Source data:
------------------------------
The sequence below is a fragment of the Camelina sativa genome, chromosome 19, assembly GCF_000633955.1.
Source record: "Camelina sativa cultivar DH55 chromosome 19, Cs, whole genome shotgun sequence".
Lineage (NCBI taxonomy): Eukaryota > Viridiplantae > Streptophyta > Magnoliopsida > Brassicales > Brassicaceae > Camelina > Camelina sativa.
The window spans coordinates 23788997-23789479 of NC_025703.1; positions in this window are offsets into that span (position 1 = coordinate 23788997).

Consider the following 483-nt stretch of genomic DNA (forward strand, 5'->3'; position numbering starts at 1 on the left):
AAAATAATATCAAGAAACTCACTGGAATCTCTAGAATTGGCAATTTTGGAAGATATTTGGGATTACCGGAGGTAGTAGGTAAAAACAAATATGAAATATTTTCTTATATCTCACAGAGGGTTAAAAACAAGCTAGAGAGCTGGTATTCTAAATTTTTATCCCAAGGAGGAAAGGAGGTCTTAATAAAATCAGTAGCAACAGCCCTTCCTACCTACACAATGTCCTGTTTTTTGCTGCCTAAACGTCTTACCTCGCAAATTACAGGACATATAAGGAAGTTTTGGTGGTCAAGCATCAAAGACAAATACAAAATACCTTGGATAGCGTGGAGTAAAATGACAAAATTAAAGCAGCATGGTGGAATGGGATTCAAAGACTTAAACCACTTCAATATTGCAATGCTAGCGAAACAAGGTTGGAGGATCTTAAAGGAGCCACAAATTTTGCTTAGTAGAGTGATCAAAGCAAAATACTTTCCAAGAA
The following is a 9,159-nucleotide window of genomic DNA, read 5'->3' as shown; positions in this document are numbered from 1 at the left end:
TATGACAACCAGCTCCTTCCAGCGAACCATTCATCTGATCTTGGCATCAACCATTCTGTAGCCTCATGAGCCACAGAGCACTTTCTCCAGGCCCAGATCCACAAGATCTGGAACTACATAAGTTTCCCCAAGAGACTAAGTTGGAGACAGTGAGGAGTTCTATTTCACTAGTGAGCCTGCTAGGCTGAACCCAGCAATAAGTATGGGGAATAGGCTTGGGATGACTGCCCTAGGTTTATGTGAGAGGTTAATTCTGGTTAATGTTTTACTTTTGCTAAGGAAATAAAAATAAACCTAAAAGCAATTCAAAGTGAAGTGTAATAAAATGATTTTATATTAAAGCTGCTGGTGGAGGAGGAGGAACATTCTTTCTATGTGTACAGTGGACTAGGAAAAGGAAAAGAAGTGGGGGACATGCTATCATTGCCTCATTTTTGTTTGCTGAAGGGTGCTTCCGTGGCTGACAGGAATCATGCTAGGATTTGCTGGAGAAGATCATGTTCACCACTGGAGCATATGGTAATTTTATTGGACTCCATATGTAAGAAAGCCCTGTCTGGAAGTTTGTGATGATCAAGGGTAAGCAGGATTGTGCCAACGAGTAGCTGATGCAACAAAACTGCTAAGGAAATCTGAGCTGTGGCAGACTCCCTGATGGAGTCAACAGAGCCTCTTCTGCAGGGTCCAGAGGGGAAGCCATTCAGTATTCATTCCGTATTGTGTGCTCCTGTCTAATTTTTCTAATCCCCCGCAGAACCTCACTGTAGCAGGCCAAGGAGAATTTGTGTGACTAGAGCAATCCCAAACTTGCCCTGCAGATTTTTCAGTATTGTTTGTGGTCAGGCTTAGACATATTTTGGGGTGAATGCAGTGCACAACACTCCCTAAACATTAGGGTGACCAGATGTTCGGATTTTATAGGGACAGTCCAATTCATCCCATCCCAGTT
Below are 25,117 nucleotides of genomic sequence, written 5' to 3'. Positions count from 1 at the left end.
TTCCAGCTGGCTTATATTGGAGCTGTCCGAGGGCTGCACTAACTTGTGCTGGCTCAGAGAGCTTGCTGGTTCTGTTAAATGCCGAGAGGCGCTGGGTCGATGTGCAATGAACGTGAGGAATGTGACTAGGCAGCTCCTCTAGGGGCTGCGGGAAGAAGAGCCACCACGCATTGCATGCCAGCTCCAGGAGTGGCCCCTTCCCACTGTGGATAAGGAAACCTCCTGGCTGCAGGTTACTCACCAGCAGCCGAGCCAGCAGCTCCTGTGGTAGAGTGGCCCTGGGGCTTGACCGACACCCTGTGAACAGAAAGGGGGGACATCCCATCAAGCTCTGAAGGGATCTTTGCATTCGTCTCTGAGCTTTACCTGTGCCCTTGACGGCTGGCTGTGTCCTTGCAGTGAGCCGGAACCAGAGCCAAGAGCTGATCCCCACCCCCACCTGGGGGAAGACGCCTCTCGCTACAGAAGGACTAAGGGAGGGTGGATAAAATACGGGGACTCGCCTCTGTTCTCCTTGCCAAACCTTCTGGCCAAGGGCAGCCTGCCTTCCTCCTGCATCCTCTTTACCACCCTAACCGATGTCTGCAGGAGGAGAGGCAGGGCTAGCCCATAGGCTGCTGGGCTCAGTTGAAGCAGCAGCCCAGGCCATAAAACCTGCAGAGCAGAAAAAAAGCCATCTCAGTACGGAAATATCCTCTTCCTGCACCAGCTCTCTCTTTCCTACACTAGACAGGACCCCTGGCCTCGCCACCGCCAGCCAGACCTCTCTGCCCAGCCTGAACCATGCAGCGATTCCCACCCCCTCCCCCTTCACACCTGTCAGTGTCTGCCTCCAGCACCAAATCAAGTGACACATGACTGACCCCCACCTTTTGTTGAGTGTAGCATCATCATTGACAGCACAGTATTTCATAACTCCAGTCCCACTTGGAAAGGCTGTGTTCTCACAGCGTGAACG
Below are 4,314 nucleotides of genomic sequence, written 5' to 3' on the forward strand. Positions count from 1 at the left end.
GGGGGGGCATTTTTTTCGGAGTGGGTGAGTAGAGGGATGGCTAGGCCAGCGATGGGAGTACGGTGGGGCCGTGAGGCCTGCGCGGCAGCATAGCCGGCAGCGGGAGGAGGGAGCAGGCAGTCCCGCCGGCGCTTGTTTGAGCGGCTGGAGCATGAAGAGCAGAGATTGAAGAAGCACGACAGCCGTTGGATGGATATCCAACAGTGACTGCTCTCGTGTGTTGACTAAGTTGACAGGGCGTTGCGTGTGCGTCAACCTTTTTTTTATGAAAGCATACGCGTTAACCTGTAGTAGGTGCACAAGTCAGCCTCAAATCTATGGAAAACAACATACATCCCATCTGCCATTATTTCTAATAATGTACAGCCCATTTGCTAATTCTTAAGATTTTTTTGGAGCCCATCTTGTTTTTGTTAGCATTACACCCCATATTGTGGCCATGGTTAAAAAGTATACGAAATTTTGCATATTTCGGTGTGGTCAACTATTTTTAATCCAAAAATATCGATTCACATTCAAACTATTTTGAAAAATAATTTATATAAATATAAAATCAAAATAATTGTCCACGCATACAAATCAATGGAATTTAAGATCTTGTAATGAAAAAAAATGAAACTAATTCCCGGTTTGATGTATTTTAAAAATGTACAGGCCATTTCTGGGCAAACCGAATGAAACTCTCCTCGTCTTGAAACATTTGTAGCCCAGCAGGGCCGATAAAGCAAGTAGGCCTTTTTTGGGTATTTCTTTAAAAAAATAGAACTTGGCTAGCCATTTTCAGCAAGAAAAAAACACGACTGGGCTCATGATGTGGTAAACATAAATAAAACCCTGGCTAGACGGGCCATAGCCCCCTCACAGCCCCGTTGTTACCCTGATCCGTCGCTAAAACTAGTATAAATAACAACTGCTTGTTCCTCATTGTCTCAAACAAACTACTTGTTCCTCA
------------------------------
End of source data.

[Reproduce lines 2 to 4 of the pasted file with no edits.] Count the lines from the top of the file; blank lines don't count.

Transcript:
Source record: "Camelina sativa cultivar DH55 chromosome 19, Cs, whole genome shotgun sequence".
Lineage (NCBI taxonomy): Eukaryota > Viridiplantae > Streptophyta > Magnoliopsida > Brassicales > Brassicaceae > Camelina > Camelina sativa.
The window spans coordinates 23788997-23789479 of NC_025703.1; positions in this window are offsets into that span (position 1 = coordinate 23788997).